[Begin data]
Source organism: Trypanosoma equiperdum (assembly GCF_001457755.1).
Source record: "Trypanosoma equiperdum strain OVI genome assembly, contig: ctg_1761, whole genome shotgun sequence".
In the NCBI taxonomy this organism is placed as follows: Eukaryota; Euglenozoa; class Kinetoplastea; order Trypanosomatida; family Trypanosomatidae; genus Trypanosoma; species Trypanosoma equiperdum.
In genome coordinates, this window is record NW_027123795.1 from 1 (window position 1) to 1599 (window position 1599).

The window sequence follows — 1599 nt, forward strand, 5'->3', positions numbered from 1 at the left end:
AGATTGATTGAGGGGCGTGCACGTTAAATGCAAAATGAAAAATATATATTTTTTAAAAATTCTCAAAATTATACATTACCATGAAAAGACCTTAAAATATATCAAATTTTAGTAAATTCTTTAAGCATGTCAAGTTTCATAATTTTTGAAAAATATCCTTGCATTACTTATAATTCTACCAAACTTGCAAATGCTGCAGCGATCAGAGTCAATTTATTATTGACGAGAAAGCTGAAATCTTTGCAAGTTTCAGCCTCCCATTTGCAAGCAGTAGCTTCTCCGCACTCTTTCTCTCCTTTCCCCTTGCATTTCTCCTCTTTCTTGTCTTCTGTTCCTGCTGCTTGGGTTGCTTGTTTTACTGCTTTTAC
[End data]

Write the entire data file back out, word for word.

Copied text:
Source organism: Trypanosoma equiperdum (assembly GCF_001457755.1).
Source record: "Trypanosoma equiperdum strain OVI genome assembly, contig: ctg_1761, whole genome shotgun sequence".
In the NCBI taxonomy this organism is placed as follows: Eukaryota; Euglenozoa; class Kinetoplastea; order Trypanosomatida; family Trypanosomatidae; genus Trypanosoma; species Trypanosoma equiperdum.
In genome coordinates, this window is record NW_027123795.1 from 1 (window position 1) to 1599 (window position 1599).

The window sequence follows — 1599 nt, forward strand, 5'->3', positions numbered from 1 at the left end:
AGATTGATTGAGGGGCGTGCACGTTAAATGCAAAATGAAAAATATATATTTTTTAAAAATTCTCAAAATTATACATTACCATGAAAAGACCTTAAAATATATCAAATTTTAGTAAATTCTTTAAGCATGTCAAGTTTCATAATTTTTGAAAAATATCCTTGCATTACTTATAATTCTACCAAACTTGCAAATGCTGCAGCGATCAGAGTCAATTTATTATTGACGAGAAAGCTGAAATCTTTGCAAGTTTCAGCCTCCCATTTGCAAGCAGTAGCTTCTCCGCACTCTTTCTCTCCTTTCCCCTTGCATTTCTCCTCTTTCTTGTCTTCTGTTCCTGCTGCTTGGGTTGCTTGTTTTACTGCTTTTAC